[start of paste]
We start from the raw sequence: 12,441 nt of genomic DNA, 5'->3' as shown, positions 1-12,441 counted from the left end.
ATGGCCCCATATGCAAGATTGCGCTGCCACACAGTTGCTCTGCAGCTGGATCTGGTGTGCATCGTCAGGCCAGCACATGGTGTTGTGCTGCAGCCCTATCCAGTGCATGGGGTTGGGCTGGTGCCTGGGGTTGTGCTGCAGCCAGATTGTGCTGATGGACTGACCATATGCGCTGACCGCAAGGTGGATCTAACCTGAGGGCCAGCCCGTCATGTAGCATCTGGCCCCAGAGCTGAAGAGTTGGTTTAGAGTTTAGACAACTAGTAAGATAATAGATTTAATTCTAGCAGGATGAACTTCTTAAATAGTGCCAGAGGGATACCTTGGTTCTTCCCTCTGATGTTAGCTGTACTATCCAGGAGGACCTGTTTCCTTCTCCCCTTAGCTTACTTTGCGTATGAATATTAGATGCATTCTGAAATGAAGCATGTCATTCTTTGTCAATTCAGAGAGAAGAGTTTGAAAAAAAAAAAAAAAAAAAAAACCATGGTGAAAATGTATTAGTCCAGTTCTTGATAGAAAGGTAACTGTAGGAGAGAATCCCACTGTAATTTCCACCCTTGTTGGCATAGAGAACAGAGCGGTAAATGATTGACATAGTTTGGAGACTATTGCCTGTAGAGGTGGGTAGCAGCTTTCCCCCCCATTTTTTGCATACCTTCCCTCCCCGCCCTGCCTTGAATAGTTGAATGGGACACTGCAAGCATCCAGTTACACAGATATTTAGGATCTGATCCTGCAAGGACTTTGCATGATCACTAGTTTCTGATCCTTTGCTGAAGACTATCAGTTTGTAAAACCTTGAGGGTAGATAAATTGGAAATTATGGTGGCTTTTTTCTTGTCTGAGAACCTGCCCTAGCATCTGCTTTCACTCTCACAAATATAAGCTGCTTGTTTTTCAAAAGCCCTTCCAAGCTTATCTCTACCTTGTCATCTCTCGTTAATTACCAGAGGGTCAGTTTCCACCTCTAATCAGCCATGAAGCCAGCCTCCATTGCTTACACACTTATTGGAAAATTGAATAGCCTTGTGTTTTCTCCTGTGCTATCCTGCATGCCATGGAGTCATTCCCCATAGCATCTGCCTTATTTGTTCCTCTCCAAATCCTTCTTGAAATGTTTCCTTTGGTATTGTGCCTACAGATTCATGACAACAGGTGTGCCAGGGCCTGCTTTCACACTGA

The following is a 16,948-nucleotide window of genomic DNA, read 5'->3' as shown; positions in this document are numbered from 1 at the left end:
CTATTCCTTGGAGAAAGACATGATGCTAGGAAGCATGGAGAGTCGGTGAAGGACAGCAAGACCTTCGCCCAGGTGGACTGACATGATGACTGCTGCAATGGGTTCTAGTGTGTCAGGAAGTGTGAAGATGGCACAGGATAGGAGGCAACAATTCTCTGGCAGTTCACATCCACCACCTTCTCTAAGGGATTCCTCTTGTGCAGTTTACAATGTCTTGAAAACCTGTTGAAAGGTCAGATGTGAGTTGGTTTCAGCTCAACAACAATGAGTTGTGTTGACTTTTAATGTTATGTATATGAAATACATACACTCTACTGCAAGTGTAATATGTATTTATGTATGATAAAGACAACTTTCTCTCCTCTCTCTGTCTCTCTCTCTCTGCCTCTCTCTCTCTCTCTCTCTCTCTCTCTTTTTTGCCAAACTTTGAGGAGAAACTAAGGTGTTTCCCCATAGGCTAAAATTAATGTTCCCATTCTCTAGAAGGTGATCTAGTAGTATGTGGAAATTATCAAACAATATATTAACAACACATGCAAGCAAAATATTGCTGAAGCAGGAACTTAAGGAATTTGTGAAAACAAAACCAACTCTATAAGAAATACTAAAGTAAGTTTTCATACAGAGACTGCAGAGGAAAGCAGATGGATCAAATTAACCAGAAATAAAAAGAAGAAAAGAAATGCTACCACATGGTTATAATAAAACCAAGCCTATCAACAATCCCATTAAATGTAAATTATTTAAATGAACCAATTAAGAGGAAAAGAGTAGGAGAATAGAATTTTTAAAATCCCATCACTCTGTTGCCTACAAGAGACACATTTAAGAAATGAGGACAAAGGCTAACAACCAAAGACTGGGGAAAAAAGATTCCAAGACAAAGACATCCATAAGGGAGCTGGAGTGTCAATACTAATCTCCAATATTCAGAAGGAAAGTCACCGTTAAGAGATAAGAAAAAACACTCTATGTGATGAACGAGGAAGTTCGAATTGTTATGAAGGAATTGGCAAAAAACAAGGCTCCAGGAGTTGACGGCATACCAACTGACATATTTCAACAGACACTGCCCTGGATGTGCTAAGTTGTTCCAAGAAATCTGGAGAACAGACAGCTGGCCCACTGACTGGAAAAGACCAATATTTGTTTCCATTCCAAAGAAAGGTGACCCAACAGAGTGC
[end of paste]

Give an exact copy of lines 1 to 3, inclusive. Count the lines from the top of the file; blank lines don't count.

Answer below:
We start from the raw sequence: 12,441 nt of genomic DNA, 5'->3' as shown, positions 1-12,441 counted from the left end.
ATGGCCCCATATGCAAGATTGCGCTGCCACACAGTTGCTCTGCAGCTGGATCTGGTGTGCATCGTCAGGCCAGCACATGGTGTTGTGCTGCAGCCCTATCCAGTGCATGGGGTTGGGCTGGTGCCTGGGGTTGTGCTGCAGCCAGATTGTGCTGATGGACTGACCATATGCGCTGACCGCAAGGTGGATCTAACCTGAGGGCCAGCCCGTCATGTAGCATCTGGCCCCAGAGCTGAAGAGTTGGTTTAGAGTTTAGACAACTAGTAAGATAATAGATTTAATTCTAGCAGGATGAACTTCTTAAATAGTGCCAGAGGGATACCTTGGTTCTTCCCTCTGATGTTAGCTGTACTATCCAGGAGGACCTGTTTCCTTCTCCCCTTAGCTTACTTTGCGTATGAATATTAGATGCATTCTGAAATGAAGCATGTCATTCTTTGTCAATTCAGAGAGAAGAGTTTGAAAAAAAAAAAAAAAAAAAAAACCATGGTGAAAATGTATTAGTCCAGTTCTTGATAGAAAGGTAACTGTAGGAGAGAATCCCACTGTAATTTCCACCCTTGTTGGCATAGAGAACAGAGCGGTAAATGATTGACATAGTTTGGAGACTATTGCCTGTAGAGGTGGGTAGCAGCTTTCCCCCCCATTTTTTGCATACCTTCCCTCCCCGCCCTGCCTTGAATAGTTGAATGGGACACTGCAAGCATCCAGTTACACAGATATTTAGGATCTGATCCTGCAAGGACTTTGCATGATCACTAGTTTCTGATCCTTTGCTGAAGACTATCAGTTTGTAAAACCTTGAGGGTAGATAAATTGGAAATTATGGTGGCTTTTTTCTTGTCTGAGAACCTGCCCTAGCATCTGCTTTCACTCTCACAAATATAAGCTGCTTGTTTTTCAAAAGCCCTTCCAAGCTTATCTCTACCTTGTCATCTCTCGTTAATTACCAGAGGGTCAGTTTCCACCTCTAATCAGCCATGAAGCCAGCCTCCATTGCTTACACACTTATTGGAAAATTGAATAGCCTTGTGTTTTCTCCTGTGCTATCCTGCATGCCATGGAGTCATTCCCCATAGCATCTGCCTTATTTGTTCCTCTCCAAATCCTTCTTGAAATGTTTCCTTTGGTATTGTGCCTACAGATTCATGACAACAGGTGTGCCAGGGCCTGCTTTCACACTGA

The following is a 16,948-nucleotide window of genomic DNA, read 5'->3' as shown; positions in this document are numbered from 1 at the left end: